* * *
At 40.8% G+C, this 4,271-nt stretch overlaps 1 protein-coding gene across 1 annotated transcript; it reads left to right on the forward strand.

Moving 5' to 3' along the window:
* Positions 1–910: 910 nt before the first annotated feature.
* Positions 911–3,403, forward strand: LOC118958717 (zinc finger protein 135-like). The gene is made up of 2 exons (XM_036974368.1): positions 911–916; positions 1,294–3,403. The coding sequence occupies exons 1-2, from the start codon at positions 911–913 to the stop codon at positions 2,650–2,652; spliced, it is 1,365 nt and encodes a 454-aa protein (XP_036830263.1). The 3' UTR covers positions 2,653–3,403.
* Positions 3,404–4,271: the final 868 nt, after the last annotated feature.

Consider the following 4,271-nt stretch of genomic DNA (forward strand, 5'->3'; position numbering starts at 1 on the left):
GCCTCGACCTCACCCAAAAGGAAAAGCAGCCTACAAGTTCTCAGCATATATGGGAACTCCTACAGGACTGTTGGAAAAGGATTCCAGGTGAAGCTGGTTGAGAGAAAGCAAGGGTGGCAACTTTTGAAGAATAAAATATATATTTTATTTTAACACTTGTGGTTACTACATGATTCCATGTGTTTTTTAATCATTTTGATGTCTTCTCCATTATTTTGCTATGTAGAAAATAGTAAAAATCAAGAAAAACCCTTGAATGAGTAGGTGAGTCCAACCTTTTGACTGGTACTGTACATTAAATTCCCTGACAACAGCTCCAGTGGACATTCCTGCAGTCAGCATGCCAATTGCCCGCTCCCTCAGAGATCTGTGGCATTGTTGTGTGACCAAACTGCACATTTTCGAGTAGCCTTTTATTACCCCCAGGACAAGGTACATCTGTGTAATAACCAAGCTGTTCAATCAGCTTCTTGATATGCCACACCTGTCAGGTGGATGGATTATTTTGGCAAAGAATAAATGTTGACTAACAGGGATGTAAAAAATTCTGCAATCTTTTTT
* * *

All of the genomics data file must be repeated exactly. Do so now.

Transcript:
At 40.8% G+C, this 4,271-nt stretch overlaps 1 protein-coding gene across 1 annotated transcript; it reads left to right on the forward strand.

Moving 5' to 3' along the window:
* Positions 1–910: 910 nt before the first annotated feature.
* Positions 911–3,403, forward strand: LOC118958717 (zinc finger protein 135-like). The gene is made up of 2 exons (XM_036974368.1): positions 911–916; positions 1,294–3,403. The coding sequence occupies exons 1-2, from the start codon at positions 911–913 to the stop codon at positions 2,650–2,652; spliced, it is 1,365 nt and encodes a 454-aa protein (XP_036830263.1). The 3' UTR covers positions 2,653–3,403.
* Positions 3,404–4,271: the final 868 nt, after the last annotated feature.

Consider the following 4,271-nt stretch of genomic DNA (forward strand, 5'->3'; position numbering starts at 1 on the left):
GCCTCGACCTCACCCAAAAGGAAAAGCAGCCTACAAGTTCTCAGCATATATGGGAACTCCTACAGGACTGTTGGAAAAGGATTCCAGGTGAAGCTGGTTGAGAGAAAGCAAGGGTGGCAACTTTTGAAGAATAAAATATATATTTTATTTTAACACTTGTGGTTACTACATGATTCCATGTGTTTTTTAATCATTTTGATGTCTTCTCCATTATTTTGCTATGTAGAAAATAGTAAAAATCAAGAAAAACCCTTGAATGAGTAGGTGAGTCCAACCTTTTGACTGGTACTGTACATTAAATTCCCTGACAACAGCTCCAGTGGACATTCCTGCAGTCAGCATGCCAATTGCCCGCTCCCTCAGAGATCTGTGGCATTGTTGTGTGACCAAACTGCACATTTTCGAGTAGCCTTTTATTACCCCCAGGACAAGGTACATCTGTGTAATAACCAAGCTGTTCAATCAGCTTCTTGATATGCCACACCTGTCAGGTGGATGGATTATTTTGGCAAAGAATAAATGTTGACTAACAGGGATGTAAAAAATTCTGCAATCTTTTTT